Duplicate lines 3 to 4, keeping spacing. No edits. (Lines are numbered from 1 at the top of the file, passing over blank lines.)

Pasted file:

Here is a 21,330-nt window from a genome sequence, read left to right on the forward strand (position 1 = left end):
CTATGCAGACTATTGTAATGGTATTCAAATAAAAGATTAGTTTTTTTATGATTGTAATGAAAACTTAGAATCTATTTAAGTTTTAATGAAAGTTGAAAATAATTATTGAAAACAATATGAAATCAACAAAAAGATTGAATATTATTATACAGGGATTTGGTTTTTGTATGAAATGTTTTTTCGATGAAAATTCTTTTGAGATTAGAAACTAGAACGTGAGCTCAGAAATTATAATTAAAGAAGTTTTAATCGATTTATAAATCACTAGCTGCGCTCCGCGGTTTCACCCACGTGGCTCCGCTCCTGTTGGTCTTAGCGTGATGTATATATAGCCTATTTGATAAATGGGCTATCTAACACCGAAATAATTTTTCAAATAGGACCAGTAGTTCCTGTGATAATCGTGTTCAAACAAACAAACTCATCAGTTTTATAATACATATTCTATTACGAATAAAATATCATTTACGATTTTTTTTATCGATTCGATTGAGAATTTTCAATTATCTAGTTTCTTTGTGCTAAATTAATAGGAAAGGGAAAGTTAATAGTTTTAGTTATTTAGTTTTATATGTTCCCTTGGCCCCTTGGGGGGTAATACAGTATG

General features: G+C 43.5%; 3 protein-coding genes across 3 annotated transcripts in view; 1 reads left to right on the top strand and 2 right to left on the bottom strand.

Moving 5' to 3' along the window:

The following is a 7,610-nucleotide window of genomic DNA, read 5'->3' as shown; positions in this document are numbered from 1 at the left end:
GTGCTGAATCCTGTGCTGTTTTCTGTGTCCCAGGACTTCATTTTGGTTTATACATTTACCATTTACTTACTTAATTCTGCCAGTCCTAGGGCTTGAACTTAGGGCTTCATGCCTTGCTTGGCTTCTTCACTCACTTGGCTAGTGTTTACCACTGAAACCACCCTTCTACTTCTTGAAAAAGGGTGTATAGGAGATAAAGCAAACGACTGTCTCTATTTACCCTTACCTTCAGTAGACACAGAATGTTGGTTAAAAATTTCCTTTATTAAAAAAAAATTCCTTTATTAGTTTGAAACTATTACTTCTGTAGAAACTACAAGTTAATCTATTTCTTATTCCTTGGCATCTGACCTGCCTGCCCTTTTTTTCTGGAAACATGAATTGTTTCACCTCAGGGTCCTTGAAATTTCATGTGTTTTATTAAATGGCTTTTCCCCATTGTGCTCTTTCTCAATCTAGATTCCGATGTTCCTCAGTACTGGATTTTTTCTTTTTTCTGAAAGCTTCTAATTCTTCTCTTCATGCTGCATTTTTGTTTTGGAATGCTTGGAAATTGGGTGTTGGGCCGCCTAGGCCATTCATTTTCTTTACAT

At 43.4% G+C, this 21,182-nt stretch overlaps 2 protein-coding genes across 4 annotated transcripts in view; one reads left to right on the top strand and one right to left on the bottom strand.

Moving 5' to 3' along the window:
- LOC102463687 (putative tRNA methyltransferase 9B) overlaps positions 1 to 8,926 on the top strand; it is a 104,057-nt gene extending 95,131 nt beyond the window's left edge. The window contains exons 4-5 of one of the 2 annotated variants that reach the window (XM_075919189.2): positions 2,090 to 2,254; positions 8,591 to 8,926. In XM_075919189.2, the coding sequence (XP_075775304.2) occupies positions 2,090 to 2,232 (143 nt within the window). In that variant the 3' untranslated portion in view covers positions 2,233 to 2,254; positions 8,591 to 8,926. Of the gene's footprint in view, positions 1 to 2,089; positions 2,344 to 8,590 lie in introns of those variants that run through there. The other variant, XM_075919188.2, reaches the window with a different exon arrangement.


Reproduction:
General features: G+C 43.5%; 3 protein-coding genes across 3 annotated transcripts in view; 1 reads left to right on the top strand and 2 right to left on the bottom strand.

Moving 5' to 3' along the window: